Q3: Did you have research publications in school/residency prior to going into fellowship?
A: Not during school. I submitted one project in residency to JFAS but it didn’t get accepted until I already started the fellowship.
Q4: In terms of the future for someone looking to settle down in a career at an academic institution or hospital setting, do you think fellowship training will become more of the norm for the profession?
A: Absolutely. Most of the other medical specialties are fellowship trained. In these large medical academic centers, you are held towards the standards that all other medical specialties have set as opposed to just podiatry. Being fellowship trained showed that you can be considered an expert in your field. Some places actually will only consider fellowship trained podiatrists when hiring.
“Most of the other medical specialties are fellowship trained. In these large medical academic centers, you are held towards the standards that all other medical specialties have set as opposed to just podiatry”
Q5: How many podiatry faculty are at the program?
A: There are 2 main faculties involved with the program (Dr. Lavery and Dr. LaFontaine) and are part of the plastics department. UT supplies all the doctors and they also supply doctors for Parkland. Parkland has 1 podiatrist that they hire but his main interest is in outpatient cases (Dr. Lewis). There are also podiatrists in the orthopedic department who deal with the general bone and joint pathology.
Q6: Is there anything unique about the clinical portion of the fellowship?
A: It’s a good way to transition from a resident mindset to being an attending. You are a fully licensed physician and you can do a lot on your own. We do a lot of complex diabetic limb salvage and it definitely builds confidence in dealing with such cases. You become an expert in managing the most complex, train wreck, nightmare complication patients. We have a saying: “If it’s going to go wrong with a patient, it’s going to happen at Parkland.”
Q7: How closely to you work with other departments such as plastics and vascular?
A: We have an excellent relationship with those two departments. We do a lot of cases with plastics as we part of their department and they will do free flaps for our patients. We are very well-integrated, frequently calling fellows on each service. We work closely with vascular as a lot of our diabetic patients have vascular pathology.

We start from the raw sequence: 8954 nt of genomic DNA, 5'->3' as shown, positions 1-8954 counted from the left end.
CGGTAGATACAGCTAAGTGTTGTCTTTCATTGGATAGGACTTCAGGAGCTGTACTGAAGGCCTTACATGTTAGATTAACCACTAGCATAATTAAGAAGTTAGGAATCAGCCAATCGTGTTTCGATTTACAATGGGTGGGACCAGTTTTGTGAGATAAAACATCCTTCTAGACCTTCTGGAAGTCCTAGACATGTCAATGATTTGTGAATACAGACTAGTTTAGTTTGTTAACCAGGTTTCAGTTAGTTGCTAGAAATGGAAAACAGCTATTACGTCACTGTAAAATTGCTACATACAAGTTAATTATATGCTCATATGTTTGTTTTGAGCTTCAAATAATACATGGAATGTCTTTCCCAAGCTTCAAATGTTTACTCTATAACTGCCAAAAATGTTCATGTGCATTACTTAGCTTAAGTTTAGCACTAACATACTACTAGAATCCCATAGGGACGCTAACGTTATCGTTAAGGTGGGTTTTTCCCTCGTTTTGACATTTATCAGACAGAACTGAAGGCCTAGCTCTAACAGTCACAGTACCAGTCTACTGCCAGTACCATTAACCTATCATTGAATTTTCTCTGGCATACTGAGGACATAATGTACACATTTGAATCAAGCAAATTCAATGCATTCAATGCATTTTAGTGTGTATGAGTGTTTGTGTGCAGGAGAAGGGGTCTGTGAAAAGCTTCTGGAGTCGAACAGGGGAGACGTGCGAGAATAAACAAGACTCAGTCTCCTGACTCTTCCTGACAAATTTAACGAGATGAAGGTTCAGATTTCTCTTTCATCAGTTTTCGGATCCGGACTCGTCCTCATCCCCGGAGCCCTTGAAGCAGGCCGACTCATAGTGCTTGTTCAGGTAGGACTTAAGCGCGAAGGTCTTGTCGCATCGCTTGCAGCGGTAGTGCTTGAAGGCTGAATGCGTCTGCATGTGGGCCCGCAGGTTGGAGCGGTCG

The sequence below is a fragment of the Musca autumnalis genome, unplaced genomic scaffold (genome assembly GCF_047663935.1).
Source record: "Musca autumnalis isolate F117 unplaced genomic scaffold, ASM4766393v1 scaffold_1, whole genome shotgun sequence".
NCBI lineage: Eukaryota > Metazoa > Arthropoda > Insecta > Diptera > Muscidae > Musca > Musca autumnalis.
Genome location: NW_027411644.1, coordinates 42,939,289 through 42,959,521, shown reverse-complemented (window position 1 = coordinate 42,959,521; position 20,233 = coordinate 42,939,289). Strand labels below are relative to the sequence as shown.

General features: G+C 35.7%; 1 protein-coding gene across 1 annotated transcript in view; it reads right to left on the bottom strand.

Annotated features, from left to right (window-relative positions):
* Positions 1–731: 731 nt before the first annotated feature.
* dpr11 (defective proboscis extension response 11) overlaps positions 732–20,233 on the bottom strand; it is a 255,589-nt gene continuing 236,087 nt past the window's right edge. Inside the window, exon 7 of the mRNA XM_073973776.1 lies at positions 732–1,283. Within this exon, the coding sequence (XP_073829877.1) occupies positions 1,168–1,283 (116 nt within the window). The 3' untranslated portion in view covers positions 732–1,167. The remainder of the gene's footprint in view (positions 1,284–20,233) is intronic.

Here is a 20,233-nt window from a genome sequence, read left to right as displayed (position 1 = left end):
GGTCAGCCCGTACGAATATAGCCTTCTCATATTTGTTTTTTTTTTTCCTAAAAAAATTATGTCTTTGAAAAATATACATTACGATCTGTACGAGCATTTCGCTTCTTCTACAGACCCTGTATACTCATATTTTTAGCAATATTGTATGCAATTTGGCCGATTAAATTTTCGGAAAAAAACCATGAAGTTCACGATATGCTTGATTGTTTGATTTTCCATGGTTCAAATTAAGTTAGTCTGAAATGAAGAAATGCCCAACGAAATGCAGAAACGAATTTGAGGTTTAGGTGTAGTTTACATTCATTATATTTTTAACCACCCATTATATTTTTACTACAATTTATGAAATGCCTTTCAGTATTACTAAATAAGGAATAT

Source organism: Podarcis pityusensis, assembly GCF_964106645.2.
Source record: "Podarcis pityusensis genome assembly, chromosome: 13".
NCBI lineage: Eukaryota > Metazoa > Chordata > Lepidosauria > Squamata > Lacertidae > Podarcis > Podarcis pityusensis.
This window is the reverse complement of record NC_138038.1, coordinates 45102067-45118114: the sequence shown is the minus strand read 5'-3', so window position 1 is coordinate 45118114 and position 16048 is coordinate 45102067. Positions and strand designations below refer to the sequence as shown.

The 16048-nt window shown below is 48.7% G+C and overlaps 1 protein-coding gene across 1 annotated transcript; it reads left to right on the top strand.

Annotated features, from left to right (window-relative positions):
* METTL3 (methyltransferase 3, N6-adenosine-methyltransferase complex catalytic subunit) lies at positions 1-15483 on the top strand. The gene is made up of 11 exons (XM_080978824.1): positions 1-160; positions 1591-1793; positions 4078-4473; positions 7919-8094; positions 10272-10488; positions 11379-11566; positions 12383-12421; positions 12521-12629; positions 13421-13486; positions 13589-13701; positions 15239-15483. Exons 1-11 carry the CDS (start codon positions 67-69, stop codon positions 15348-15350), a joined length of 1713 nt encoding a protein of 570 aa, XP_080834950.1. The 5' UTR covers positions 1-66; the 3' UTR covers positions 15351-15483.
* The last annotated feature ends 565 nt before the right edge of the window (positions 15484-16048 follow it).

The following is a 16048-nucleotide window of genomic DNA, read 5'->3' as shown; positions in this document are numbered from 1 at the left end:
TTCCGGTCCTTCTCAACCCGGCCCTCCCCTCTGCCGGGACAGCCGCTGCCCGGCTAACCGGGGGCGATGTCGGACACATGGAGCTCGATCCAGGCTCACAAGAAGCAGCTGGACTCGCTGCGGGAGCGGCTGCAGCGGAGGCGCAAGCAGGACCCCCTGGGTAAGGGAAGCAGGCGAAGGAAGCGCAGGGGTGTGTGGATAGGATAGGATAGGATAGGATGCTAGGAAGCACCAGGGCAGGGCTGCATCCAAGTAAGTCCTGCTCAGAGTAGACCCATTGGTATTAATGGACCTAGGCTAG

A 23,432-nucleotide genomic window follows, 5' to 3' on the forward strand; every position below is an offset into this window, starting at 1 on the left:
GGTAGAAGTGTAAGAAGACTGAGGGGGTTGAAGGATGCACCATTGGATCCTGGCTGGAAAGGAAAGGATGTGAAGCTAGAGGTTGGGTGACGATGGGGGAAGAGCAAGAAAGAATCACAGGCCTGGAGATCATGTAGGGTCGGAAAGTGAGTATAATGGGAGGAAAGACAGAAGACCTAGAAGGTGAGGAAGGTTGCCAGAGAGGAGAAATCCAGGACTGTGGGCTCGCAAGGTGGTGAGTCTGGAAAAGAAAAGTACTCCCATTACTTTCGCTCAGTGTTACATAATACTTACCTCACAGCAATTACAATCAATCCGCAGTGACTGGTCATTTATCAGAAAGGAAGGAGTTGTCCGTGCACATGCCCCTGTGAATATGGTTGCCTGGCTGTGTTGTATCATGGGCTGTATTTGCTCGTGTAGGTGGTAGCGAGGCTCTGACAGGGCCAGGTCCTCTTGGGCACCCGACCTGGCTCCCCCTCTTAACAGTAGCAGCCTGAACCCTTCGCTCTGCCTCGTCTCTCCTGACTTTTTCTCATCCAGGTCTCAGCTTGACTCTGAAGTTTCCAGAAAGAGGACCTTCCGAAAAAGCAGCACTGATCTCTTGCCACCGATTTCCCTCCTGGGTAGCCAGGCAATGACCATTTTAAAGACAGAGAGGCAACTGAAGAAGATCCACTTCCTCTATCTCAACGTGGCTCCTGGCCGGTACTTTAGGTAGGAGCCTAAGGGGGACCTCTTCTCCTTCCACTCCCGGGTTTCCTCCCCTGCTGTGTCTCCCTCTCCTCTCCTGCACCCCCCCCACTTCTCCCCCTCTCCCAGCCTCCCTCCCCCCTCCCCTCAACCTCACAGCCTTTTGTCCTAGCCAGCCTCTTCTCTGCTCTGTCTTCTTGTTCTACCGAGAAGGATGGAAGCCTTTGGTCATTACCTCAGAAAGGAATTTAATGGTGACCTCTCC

Q8: At UT, do they plan on keeping the 3 positions moving forward?
A: They actually want to expand further, especially the research arm of this program, Dr. Lavery wants to get more fellows funded. He likes the idea of a 2-year position that is a hybrid of clinical/research, like the position I am in. Since we are recently ACFAS-recognized, we have been getting more interest in our program.
Q9: Are research projects that you work on more prospective/retrospective/case series?
A: By nature, a retrospective is much easier. However, there are a fair amount of prospective studies as well. Things from retrospective to phase III clinical trials for non-reconstructible vascular disease.
“If you get into a fellowship that you’re actually not interested in, the dropout rate is actually pretty high”
Q10: Do you have any general advice to students/residents who may be looking to go into fellowships?
A: The main thing is to examine what your interests are. During the first part of the residency, if people want to do fellowships, everyone wants to do the reconstructive fellowships, putting frames/nails/etc, which I wanted to as well. Later on, I decided I didn’t really want to focus too much on that and decided I wanted to specialize in diabetic limb salvage. You have to make sure that you enjoy the area that you choose to go into. Don’t do a fellowship just to do a fellowship. If you get into a fellowship that you’re actually not interested in, the dropout rate is actually pretty high as you don’t HAVE to have a fellowship to practice.
By Rafay Qureshi
Temple University School of Podiatric Medicine